The more I think about this book the less invested I become. As with the previous books in this series I read this book in one day. That means I didn’t sit there and linger. The gaps and lulls both become less apparent and more apparent. However the big takeaway that I got from this book after reading it was that I simply didn’t enjoy it like I hoped.
I’m not going to pretend like I’m the biggest fan of these books. I like the series enough that I’ve continued, but I don’t really feel invested in the characters. Still there were enough twists and changes in dynamics that I stuck around. After this one, I’m less eager to read the next book than I was to pick up this one. So much of the story fell flat. I was looking for character development, but received very little. However what was the biggest downside was the decrease in big moments and the few that did emerge fell flat.
One of the reasons that I enjoyed the books in the series thus far was that they didn’t shy away from big moments. Sometimes these moments were complete shockers that came largely from left field, other times they were big moments that were building, but weren’t sure if Rhodes was actually going to go there. Either way, these were moments that didn’t often last long, but left you wondering and curious how the characters and the world would react to these moments and events. The story would then slow to a crawl with little progression and slow building as they reacted and new events were set in motion. It kept things interesting enough. Thus when this book decided not to throw those big moments throughout the novel but held off for the end I ended up feeling like the novel was dragging. We didn’t get any real progression to the plot until the end. Certain events were set in motion and steps were taken, but it was slow and with nothing to shake up what was expected.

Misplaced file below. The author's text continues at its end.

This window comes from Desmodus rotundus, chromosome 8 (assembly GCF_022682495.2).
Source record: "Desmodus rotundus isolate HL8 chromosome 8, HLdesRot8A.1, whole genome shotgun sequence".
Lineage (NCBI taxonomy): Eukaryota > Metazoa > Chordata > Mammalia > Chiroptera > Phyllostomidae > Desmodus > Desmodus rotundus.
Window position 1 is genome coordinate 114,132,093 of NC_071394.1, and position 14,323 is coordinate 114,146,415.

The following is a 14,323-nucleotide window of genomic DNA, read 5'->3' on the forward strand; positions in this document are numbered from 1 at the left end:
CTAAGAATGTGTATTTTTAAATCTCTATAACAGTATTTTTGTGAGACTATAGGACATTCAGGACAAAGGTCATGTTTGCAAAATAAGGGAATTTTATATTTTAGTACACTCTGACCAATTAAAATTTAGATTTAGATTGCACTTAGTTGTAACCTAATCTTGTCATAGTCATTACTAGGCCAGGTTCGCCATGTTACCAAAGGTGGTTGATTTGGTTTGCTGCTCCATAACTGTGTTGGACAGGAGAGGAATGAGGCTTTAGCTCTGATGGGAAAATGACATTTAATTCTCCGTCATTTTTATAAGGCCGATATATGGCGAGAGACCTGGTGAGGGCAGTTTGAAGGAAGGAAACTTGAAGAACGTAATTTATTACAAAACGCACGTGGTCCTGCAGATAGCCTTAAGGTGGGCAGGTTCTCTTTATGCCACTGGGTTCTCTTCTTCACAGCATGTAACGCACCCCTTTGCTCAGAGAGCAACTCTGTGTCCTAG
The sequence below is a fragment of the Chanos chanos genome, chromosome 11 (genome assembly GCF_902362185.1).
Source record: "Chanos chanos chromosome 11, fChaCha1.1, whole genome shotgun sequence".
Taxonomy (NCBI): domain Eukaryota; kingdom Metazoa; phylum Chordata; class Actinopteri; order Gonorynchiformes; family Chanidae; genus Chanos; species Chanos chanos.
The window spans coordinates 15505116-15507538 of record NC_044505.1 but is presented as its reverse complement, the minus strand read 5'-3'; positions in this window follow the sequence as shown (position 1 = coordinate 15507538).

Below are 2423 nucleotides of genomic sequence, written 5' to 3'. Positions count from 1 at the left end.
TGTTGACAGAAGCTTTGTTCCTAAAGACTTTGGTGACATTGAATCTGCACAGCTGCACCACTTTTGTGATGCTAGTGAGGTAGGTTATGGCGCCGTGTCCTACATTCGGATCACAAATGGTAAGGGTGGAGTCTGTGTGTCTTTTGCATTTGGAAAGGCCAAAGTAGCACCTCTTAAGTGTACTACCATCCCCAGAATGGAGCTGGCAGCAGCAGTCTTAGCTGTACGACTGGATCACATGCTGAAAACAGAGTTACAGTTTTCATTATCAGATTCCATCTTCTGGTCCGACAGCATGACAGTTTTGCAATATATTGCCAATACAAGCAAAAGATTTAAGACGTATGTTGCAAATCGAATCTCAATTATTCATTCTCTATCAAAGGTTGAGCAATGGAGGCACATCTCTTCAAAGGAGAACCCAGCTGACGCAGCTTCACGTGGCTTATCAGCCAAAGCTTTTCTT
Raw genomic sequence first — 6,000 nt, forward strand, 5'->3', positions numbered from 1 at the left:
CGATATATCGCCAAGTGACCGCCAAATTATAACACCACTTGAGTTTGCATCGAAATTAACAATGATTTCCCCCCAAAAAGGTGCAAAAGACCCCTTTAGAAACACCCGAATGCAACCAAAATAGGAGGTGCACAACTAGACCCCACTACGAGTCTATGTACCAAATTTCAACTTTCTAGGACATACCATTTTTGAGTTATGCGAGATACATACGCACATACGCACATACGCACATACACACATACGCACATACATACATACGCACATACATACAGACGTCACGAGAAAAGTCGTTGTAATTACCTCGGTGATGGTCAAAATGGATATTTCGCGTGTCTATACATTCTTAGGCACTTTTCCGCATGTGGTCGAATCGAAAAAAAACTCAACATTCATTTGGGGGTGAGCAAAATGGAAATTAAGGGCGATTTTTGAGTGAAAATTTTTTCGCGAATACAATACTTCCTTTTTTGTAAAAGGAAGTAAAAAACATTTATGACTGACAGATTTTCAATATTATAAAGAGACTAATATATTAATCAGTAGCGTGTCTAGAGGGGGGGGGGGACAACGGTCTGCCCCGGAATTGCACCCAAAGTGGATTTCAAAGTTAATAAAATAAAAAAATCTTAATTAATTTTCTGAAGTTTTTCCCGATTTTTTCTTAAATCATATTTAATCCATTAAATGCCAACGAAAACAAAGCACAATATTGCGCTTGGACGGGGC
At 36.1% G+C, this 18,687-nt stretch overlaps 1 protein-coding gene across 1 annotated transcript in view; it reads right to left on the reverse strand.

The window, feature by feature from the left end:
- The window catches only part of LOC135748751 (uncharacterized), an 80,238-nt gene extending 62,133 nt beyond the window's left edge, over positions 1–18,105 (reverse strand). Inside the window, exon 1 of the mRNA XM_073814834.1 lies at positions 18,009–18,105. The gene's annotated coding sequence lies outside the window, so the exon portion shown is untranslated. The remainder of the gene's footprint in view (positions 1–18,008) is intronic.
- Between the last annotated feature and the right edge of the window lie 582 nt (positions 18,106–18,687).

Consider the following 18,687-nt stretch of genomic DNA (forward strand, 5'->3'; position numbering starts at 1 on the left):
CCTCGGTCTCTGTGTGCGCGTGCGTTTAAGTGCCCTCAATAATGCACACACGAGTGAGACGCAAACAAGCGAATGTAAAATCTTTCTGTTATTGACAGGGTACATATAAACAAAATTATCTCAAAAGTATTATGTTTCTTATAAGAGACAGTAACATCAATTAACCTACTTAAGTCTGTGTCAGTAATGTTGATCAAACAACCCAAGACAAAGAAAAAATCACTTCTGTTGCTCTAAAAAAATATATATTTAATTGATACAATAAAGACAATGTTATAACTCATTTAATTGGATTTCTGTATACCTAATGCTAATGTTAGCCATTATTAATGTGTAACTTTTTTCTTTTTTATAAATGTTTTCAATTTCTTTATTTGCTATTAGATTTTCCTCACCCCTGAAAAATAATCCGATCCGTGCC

The change in structure actually resembled other novels in which it builds slowly and more and more until the end when there are a string of big moments. I missed the former structure that shook things up at different intervals.
The real problem was that we saw a couple of character deaths in this one. One of which was of a character I previously liked enough. However, that character’s behavior had changed so much that he didn’t feel the same. Thus by the time he met what should have been his tragic end I didn’t much care. Heck, I hardly cared when the other big event happened to him previously. Likely because it was tied to a character who has only grown more and more insufferable as the novels continued.
Then there was a death that did hurt. Surprisingly it was from a character we didn’t get as much of. However, that character shared moments with another that was building to something I really enjoyed. Their time was tangible. Their interactions were unpredictable and exciting with possibility. Then the character was snuffed out and that one hurt.
I also need to address Magnus. I’m officially sick of his character. He has become so one note with his insistence that his bad despite his actions largely acting to the contrary. It’s annoying at this point. I want him to take a good look at himself because his insistence that he is bad is becoming stale. Also I don’t need the constant reminder that he is pouty because his sister doesn’t like him like he liked her. At least now he seems to be developing feelings for someone else.
Even my dear Jonas, who is still my favorite character, was relegated to trite material this book. Either falling in the lack of chemistry relationship with Lysandra or acting foolish around his new friend, Jonas was a shadow of the fire that we saw previously.
Maybe it was just middle book syndrome. Things definitely happened. By the end of the novel the playing field had been altered, but I just didn’t care for this leg of the journey.